Crypto exchange Kraken clears Irish regulatory hurdle
An Irish subsidiary of US crypto asset exchange Kraken has become the latest company to receive virtual asset service provider (VASP) authorisation from the Central Bank of Ireland, bringing it under the regulator’s supervision for the purposes of anti-money laundering and criminal financing controls.
Payward Europe Solutions, a company registered in Dublin, becomes the third big digital asset exchange to register under the Irish VASP regime after Coinbase and Gemini received clearance last year.
It means that the Central Bank is satisfied that Kraken’s Irish subsidiary has effective policies and controls in place to meet its anti-money laundering and criminal financing obligations under Irish and European law.
In a blog post on its website, Kraken said that its registration shows clients and customers that it “follows Europe’s most robust anti-money laundering and compliance standards” and “further underscores Kraken’s commitment to driving crypto adoption across Europe, now and into the future”.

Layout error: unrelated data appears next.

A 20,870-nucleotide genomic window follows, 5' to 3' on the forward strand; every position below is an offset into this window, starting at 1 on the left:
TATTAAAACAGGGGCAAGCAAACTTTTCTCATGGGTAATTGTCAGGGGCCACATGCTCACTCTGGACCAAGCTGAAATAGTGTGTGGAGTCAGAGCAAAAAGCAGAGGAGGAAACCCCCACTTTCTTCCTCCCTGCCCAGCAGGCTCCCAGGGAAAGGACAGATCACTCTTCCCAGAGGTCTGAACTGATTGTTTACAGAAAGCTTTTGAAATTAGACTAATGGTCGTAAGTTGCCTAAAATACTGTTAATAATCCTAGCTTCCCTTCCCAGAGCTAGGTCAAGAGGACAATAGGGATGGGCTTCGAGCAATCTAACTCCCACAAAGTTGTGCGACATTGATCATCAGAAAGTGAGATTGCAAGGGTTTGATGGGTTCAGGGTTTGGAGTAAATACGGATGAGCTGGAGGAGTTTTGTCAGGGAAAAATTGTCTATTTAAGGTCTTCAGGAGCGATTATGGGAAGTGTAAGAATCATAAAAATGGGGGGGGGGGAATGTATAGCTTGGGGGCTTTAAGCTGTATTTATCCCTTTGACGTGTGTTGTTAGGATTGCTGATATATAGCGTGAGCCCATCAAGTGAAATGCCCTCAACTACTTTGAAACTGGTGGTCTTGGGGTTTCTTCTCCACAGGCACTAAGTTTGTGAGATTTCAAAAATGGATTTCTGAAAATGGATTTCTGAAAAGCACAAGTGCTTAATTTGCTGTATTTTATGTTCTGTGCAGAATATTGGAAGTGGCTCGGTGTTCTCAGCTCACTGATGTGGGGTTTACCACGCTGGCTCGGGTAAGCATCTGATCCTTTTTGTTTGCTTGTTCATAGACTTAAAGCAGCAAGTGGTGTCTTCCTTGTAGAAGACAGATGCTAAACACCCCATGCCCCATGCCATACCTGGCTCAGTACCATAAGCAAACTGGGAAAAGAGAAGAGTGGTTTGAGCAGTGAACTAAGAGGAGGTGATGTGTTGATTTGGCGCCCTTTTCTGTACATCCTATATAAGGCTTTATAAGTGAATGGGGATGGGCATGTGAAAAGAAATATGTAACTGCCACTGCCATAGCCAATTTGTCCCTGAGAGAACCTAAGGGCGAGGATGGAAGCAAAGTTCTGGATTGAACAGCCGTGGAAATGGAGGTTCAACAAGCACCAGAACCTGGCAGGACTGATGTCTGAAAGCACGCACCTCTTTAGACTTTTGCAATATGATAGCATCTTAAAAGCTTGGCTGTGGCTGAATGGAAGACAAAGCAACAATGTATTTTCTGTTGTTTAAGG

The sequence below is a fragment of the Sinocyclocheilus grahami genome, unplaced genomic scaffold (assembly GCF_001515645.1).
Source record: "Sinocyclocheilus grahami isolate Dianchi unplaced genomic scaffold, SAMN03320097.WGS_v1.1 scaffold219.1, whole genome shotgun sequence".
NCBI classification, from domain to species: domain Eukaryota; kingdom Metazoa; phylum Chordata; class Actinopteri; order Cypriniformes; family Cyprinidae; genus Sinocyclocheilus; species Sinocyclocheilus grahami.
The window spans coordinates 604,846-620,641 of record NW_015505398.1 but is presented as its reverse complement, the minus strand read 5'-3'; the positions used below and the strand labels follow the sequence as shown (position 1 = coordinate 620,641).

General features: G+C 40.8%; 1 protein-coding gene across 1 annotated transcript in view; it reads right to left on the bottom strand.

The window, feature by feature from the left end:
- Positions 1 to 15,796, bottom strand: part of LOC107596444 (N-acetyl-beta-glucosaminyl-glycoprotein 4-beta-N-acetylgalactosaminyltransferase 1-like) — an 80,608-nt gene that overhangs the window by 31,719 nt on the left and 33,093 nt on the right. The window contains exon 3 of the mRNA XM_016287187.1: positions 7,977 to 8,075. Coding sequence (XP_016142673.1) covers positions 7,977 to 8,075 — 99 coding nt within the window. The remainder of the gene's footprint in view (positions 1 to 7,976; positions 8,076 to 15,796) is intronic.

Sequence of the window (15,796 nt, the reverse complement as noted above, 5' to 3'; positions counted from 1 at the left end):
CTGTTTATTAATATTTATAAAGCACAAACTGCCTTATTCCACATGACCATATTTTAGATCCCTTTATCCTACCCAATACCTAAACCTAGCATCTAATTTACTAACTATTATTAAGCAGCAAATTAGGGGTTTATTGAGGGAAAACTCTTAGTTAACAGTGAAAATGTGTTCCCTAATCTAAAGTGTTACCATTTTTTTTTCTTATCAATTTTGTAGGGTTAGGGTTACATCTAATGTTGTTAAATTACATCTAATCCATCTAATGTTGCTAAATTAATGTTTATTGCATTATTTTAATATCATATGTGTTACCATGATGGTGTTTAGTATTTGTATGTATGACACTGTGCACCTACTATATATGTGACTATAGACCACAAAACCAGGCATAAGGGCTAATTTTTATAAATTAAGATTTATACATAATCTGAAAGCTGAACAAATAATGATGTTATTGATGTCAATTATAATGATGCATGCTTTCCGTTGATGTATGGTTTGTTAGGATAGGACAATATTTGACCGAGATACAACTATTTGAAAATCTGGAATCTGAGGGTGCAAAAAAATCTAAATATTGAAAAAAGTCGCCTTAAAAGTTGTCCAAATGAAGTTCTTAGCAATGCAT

Mark Jennings, Kraken’s head of European operations, said: “Clear and effective regulation is essential for the mainstream adoption of cryptocurrencies. As we bring innovative products and services to market, we’re committed to continuing to work with European regulators to operate compliantly under sensible, forward-looking crypto asset regulation.”
It has been among several high-profile crypto companies to fall foul of US regulators this year in a crackdown on the industry. In February, Kraken shut down its US crypto staking service and agreed to pay $30 million (€27.4 million) to settle Securities and Exchange Commission charges after the regulator accused it of offering unregistered securities.
The announcement of Kraken’s Irish VASP authorisation comes in the same week that the European Parliament is set to vote on the markets in crypto assets regulation, a wide-ranging piece of legislation that will establish a formal regulatory framework for the digital asset industry.
Under the new regime, crypto service providers such as Kraken and others will be required to register with a national competent authority — in Ireland’s case, the Central Bank — in order to receive a licence to passport their services across the bloc.
Ireland is seen as an attractive destination for digital asset exchanges and issuers once the regulation is in place, with many of the world’s largest exchanges establishing bases of operation in Dublin in recent times.